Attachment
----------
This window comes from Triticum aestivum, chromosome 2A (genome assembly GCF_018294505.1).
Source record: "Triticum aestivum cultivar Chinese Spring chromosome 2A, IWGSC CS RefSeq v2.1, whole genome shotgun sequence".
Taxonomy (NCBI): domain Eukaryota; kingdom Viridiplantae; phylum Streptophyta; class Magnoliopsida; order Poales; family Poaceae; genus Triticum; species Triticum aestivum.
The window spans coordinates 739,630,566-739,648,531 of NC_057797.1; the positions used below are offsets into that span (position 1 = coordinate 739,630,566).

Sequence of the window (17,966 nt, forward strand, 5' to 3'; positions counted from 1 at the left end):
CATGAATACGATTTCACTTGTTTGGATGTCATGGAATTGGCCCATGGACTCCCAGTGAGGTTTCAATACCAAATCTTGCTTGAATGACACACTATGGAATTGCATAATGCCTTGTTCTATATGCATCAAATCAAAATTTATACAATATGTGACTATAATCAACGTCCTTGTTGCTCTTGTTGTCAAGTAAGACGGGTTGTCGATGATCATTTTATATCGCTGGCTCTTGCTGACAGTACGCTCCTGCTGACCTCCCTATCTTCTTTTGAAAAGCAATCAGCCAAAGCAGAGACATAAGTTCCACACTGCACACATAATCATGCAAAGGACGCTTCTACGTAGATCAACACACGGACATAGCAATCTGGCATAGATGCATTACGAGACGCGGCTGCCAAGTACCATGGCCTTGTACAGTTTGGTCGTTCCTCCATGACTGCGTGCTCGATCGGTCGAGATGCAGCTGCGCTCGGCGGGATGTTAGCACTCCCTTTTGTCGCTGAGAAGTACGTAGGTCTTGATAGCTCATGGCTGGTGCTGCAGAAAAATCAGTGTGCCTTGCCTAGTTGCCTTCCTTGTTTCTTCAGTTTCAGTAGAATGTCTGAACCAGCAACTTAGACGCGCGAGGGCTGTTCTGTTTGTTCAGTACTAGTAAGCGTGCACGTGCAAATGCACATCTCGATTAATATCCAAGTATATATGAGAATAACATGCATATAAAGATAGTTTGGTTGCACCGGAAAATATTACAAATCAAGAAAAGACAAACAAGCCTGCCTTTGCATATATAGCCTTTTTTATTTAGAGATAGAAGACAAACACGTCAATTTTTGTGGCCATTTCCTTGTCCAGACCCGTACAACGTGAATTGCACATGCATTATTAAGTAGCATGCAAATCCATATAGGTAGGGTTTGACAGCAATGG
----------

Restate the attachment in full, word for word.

This window comes from Triticum aestivum, chromosome 2A (genome assembly GCF_018294505.1).
Source record: "Triticum aestivum cultivar Chinese Spring chromosome 2A, IWGSC CS RefSeq v2.1, whole genome shotgun sequence".
Taxonomy (NCBI): domain Eukaryota; kingdom Viridiplantae; phylum Streptophyta; class Magnoliopsida; order Poales; family Poaceae; genus Triticum; species Triticum aestivum.
The window spans coordinates 739,630,566-739,648,531 of NC_057797.1; the positions used below are offsets into that span (position 1 = coordinate 739,630,566).

Sequence of the window (17,966 nt, forward strand, 5' to 3'; positions counted from 1 at the left end):
CATGAATACGATTTCACTTGTTTGGATGTCATGGAATTGGCCCATGGACTCCCAGTGAGGTTTCAATACCAAATCTTGCTTGAATGACACACTATGGAATTGCATAATGCCTTGTTCTATATGCATCAAATCAAAATTTATACAATATGTGACTATAATCAACGTCCTTGTTGCTCTTGTTGTCAAGTAAGACGGGTTGTCGATGATCATTTTATATCGCTGGCTCTTGCTGACAGTACGCTCCTGCTGACCTCCCTATCTTCTTTTGAAAAGCAATCAGCCAAAGCAGAGACATAAGTTCCACACTGCACACATAATCATGCAAAGGACGCTTCTACGTAGATCAACACACGGACATAGCAATCTGGCATAGATGCATTACGAGACGCGGCTGCCAAGTACCATGGCCTTGTACAGTTTGGTCGTTCCTCCATGACTGCGTGCTCGATCGGTCGAGATGCAGCTGCGCTCGGCGGGATGTTAGCACTCCCTTTTGTCGCTGAGAAGTACGTAGGTCTTGATAGCTCATGGCTGGTGCTGCAGAAAAATCAGTGTGCCTTGCCTAGTTGCCTTCCTTGTTTCTTCAGTTTCAGTAGAATGTCTGAACCAGCAACTTAGACGCGCGAGGGCTGTTCTGTTTGTTCAGTACTAGTAAGCGTGCACGTGCAAATGCACATCTCGATTAATATCCAAGTATATATGAGAATAACATGCATATAAAGATAGTTTGGTTGCACCGGAAAATATTACAAATCAAGAAAAGACAAACAAGCCTGCCTTTGCATATATAGCCTTTTTTATTTAGAGATAGAAGACAAACACGTCAATTTTTGTGGCCATTTCCTTGTCCAGACCCGTACAACGTGAATTGCACATGCATTATTAAGTAGCATGCAAATCCATATAGGTAGGGTTTGACAGCAATGG